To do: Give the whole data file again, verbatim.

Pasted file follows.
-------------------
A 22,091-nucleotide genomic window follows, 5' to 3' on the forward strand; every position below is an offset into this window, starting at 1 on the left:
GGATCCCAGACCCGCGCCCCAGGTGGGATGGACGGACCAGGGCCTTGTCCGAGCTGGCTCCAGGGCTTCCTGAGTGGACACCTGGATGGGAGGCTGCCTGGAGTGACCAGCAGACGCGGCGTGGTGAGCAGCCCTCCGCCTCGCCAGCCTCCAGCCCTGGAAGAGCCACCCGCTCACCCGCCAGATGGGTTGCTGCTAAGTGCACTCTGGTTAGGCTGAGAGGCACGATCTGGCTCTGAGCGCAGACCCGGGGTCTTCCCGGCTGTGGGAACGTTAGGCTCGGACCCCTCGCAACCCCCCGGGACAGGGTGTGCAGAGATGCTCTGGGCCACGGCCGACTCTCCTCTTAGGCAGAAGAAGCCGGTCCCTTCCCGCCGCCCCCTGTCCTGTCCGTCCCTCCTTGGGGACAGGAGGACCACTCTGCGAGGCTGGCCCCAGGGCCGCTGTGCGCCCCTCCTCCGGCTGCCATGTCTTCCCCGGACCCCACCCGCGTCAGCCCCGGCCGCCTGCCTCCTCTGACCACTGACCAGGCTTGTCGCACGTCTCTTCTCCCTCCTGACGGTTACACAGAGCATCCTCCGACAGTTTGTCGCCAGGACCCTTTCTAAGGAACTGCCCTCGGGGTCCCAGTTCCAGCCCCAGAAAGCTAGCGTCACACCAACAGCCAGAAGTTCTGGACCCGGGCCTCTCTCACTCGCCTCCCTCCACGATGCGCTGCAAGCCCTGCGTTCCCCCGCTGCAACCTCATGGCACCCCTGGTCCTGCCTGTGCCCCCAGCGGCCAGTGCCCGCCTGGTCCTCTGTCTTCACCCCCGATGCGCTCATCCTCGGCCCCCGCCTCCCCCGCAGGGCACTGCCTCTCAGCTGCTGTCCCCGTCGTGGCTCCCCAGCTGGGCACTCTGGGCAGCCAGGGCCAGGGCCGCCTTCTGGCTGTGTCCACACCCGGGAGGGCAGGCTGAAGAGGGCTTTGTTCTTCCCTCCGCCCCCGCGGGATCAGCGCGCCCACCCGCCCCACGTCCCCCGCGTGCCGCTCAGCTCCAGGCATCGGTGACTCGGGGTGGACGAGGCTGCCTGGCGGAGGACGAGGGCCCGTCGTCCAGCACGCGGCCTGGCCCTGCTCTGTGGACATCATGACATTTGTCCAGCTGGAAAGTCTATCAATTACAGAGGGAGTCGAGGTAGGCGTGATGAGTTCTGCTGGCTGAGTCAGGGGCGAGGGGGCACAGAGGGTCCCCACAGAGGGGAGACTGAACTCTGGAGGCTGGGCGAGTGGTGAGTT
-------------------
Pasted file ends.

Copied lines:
A 22,091-nucleotide genomic window follows, 5' to 3' on the forward strand; every position below is an offset into this window, starting at 1 on the left:
GGATCCCAGACCCGCGCCCCAGGTGGGATGGACGGACCAGGGCCTTGTCCGAGCTGGCTCCAGGGCTTCCTGAGTGGACACCTGGATGGGAGGCTGCCTGGAGTGACCAGCAGACGCGGCGTGGTGAGCAGCCCTCCGCCTCGCCAGCCTCCAGCCCTGGAAGAGCCACCCGCTCACCCGCCAGATGGGTTGCTGCTAAGTGCACTCTGGTTAGGCTGAGAGGCACGATCTGGCTCTGAGCGCAGACCCGGGGTCTTCCCGGCTGTGGGAACGTTAGGCTCGGACCCCTCGCAACCCCCCGGGACAGGGTGTGCAGAGATGCTCTGGGCCACGGCCGACTCTCCTCTTAGGCAGAAGAAGCCGGTCCCTTCCCGCCGCCCCCTGTCCTGTCCGTCCCTCCTTGGGGACAGGAGGACCACTCTGCGAGGCTGGCCCCAGGGCCGCTGTGCGCCCCTCCTCCGGCTGCCATGTCTTCCCCGGACCCCACCCGCGTCAGCCCCGGCCGCCTGCCTCCTCTGACCACTGACCAGGCTTGTCGCACGTCTCTTCTCCCTCCTGACGGTTACACAGAGCATCCTCCGACAGTTTGTCGCCAGGACCCTTTCTAAGGAACTGCCCTCGGGGTCCCAGTTCCAGCCCCAGAAAGCTAGCGTCACACCAACAGCCAGAAGTTCTGGACCCGGGCCTCTCTCACTCGCCTCCCTCCACGATGCGCTGCAAGCCCTGCGTTCCCCCGCTGCAACCTCATGGCACCCCTGGTCCTGCCTGTGCCCCCAGCGGCCAGTGCCCGCCTGGTCCTCTGTCTTCACCCCCGATGCGCTCATCCTCGGCCCCCGCCTCCCCCGCAGGGCACTGCCTCTCAGCTGCTGTCCCCGTCGTGGCTCCCCAGCTGGGCACTCTGGGCAGCCAGGGCCAGGGCCGCCTTCTGGCTGTGTCCACACCCGGGAGGGCAGGCTGAAGAGGGCTTTGTTCTTCCCTCCGCCCCCGCGGGATCAGCGCGCCCACCCGCCCCACGTCCCCCGCGTGCCGCTCAGCTCCAGGCATCGGTGACTCGGGGTGGACGAGGCTGCCTGGCGGAGGACGAGGGCCCGTCGTCCAGCACGCGGCCTGGCCCTGCTCTGTGGACATCATGACATTTGTCCAGCTGGAAAGTCTATCAATTACAGAGGGAGTCGAGGTAGGCGTGATGAGTTCTGCTGGCTGAGTCAGGGGCGAGGGGGCACAGAGGGTCCCCACAGAGGGGAGACTGAACTCTGGAGGCTGGGCGAGTGGTGAGTT